To fulfill our technical shortages, Liberia needs to offer more Scholarships in advanced agriculture training that could help lead the country to self-sufficiency in food production and exportation. It is relatively important to send more Liberian medical students abroad to study advanced medicine to meet the shortage of medical specialists in the country.

    In the early eighties during Deng Xiaoping “China’s Modernization Policy”, China invested heavily in its human capital by sending thousands of its graduate students abroad to study much needed professions that were critical in moving China’s economy into the rank of an industrialized nation. Those areas of scholarships were in all levels of engineering, medicine, architecture, hydrology, computer science, aeronautics and many high-tech specializations. Those students eventually returned and helped propelled China’s current economic development.

    We need to put more emphases on much needed scholarships in agriculture, engineering, architecture, civil aviation, medicine, science and technology at home and sending more students abroad to study. Such wise investment in human capital will help rebuild our heavily damaged infrastructures. We need technical expertise in building hydro dams, roads, bridges, metro rails, malls, housing projects, skyscrapers, power plants, etc….. in Liberia. If Liberia cannot afford to send students for advanced students, then, let us recruit technical instructors that we afford to pay from India, Sri Lanka, The Philippines, coupled with Liberians at home and Liberians in the diaspora, or from other ECOWAS nations to train our students.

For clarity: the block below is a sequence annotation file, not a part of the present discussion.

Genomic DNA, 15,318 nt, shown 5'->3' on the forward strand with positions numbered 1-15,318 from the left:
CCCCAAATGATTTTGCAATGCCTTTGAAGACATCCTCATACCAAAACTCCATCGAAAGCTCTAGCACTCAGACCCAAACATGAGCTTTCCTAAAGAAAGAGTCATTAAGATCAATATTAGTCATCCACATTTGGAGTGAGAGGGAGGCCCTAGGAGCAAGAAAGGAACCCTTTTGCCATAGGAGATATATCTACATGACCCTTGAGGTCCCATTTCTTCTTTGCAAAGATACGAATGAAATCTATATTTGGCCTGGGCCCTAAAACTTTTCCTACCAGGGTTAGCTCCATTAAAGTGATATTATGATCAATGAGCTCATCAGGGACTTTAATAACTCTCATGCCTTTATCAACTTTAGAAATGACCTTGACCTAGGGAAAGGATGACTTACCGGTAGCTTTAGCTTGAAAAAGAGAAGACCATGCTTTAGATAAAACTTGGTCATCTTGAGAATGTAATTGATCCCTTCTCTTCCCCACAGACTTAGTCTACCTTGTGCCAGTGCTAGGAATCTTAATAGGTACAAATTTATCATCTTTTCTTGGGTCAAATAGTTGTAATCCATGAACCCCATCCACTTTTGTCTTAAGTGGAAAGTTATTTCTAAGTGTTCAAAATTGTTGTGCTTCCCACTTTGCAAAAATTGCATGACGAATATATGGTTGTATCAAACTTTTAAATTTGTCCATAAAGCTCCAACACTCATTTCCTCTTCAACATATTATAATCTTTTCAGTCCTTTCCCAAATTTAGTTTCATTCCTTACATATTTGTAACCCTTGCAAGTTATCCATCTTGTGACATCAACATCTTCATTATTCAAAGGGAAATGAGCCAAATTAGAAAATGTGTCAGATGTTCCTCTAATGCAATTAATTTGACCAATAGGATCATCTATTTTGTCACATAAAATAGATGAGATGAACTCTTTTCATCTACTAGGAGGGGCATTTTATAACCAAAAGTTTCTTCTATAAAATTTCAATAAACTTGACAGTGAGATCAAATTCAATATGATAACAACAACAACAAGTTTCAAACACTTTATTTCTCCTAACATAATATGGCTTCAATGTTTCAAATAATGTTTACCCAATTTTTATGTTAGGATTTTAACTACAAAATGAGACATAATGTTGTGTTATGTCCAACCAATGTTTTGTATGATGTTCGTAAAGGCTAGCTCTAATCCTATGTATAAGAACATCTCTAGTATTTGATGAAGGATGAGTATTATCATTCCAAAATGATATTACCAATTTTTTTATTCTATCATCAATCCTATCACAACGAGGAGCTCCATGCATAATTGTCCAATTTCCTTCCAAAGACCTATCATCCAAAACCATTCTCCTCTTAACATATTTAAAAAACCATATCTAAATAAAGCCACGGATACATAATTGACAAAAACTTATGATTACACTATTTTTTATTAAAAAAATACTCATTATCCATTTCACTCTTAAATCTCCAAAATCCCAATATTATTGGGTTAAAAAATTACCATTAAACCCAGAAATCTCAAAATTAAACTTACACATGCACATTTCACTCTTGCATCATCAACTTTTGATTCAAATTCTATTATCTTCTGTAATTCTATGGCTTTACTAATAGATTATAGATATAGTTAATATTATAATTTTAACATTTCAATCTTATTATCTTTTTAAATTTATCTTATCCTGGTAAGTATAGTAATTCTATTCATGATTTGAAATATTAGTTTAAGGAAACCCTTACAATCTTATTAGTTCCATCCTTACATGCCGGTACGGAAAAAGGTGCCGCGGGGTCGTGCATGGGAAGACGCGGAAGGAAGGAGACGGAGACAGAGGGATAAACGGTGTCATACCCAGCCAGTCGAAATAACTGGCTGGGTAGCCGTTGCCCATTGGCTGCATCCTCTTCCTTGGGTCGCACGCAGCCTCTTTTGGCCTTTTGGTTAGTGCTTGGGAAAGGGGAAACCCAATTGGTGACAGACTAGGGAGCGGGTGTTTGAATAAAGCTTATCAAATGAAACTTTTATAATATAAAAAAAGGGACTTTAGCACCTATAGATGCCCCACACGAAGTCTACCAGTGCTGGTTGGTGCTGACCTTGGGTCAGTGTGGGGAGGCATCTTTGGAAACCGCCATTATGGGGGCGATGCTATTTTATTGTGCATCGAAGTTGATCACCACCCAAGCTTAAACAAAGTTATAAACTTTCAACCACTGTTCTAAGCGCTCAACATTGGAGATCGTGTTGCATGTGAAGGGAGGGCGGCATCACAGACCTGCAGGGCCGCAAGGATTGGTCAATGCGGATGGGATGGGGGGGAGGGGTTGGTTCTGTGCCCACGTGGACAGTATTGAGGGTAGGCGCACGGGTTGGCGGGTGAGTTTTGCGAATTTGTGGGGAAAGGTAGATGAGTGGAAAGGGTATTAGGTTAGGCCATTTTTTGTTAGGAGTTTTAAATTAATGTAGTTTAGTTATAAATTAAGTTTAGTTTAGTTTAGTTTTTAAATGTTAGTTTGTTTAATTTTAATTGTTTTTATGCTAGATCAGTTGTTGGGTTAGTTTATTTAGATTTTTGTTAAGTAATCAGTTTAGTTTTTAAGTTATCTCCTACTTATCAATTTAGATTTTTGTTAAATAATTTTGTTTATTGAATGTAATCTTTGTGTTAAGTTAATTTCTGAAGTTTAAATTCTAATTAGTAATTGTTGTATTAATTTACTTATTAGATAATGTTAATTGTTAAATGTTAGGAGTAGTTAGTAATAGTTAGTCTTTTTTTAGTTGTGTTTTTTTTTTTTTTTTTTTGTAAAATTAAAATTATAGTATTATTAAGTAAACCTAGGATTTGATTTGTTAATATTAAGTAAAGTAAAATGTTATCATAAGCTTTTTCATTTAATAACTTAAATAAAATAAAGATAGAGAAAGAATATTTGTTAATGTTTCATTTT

Let us utilize our human capital wisely for future development of our country. If we keep doing the same non-productive things over and over, we will keep getting the same nonproductive results. It is time to focus our attention on more technical colleges and vocational high schools (like BWI) that will prepare our graduates to find jobs with multinational companies looking for highly technical skilled employees. Making public education affordable for all Liberians is a good investment in our human capital.

  2. Alpha Conneh, you make a lot of sense. There is a serious need for vocational high schools in Liberia and the need for addition of technical colleges to the already existing community colleges in Bomi, Nimba, Grand Bassa, Grand Gedeh, Lofa and Bong Counties. This is one area where I commend Madam Sirleaf for the establishment of community colleges. This makes it easier for our students in the leeward counties to achieve college education without going to Monrovia.